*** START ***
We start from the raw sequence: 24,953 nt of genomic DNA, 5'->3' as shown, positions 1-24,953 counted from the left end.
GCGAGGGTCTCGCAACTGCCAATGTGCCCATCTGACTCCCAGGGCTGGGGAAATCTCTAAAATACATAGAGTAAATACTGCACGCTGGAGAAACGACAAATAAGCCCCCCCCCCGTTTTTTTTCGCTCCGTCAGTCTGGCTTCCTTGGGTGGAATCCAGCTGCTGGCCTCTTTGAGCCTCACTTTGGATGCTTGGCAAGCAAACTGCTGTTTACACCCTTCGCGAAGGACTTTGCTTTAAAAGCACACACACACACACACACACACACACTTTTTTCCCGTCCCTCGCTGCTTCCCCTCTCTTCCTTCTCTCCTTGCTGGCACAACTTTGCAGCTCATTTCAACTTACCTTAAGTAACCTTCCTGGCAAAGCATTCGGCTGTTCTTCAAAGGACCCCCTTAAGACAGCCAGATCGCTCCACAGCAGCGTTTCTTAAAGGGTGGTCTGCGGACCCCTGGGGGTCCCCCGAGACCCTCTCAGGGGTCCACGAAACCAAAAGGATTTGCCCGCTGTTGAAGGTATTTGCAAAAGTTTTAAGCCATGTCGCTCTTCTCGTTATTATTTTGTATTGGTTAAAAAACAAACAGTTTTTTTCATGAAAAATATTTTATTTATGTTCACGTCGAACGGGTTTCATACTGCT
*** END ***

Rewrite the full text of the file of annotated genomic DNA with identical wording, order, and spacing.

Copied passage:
We start from the raw sequence: 24,953 nt of genomic DNA, 5'->3' as shown, positions 1-24,953 counted from the left end.
GCGAGGGTCTCGCAACTGCCAATGTGCCCATCTGACTCCCAGGGCTGGGGAAATCTCTAAAATACATAGAGTAAATACTGCACGCTGGAGAAACGACAAATAAGCCCCCCCCCCGTTTTTTTTCGCTCCGTCAGTCTGGCTTCCTTGGGTGGAATCCAGCTGCTGGCCTCTTTGAGCCTCACTTTGGATGCTTGGCAAGCAAACTGCTGTTTACACCCTTCGCGAAGGACTTTGCTTTAAAAGCACACACACACACACACACACACACACTTTTTTCCCGTCCCTCGCTGCTTCCCCTCTCTTCCTTCTCTCCTTGCTGGCACAACTTTGCAGCTCATTTCAACTTACCTTAAGTAACCTTCCTGGCAAAGCATTCGGCTGTTCTTCAAAGGACCCCCTTAAGACAGCCAGATCGCTCCACAGCAGCGTTTCTTAAAGGGTGGTCTGCGGACCCCTGGGGGTCCCCCGAGACCCTCTCAGGGGTCCACGAAACCAAAAGGATTTGCCCGCTGTTGAAGGTATTTGCAAAAGTTTTAAGCCATGTCGCTCTTCTCGTTATTATTTTGTATTGGTTAAAAAACAAACAGTTTTTTTCATGAAAAATATTTTATTTATGTTCACGTCGAACGGGTTTCATACTGCT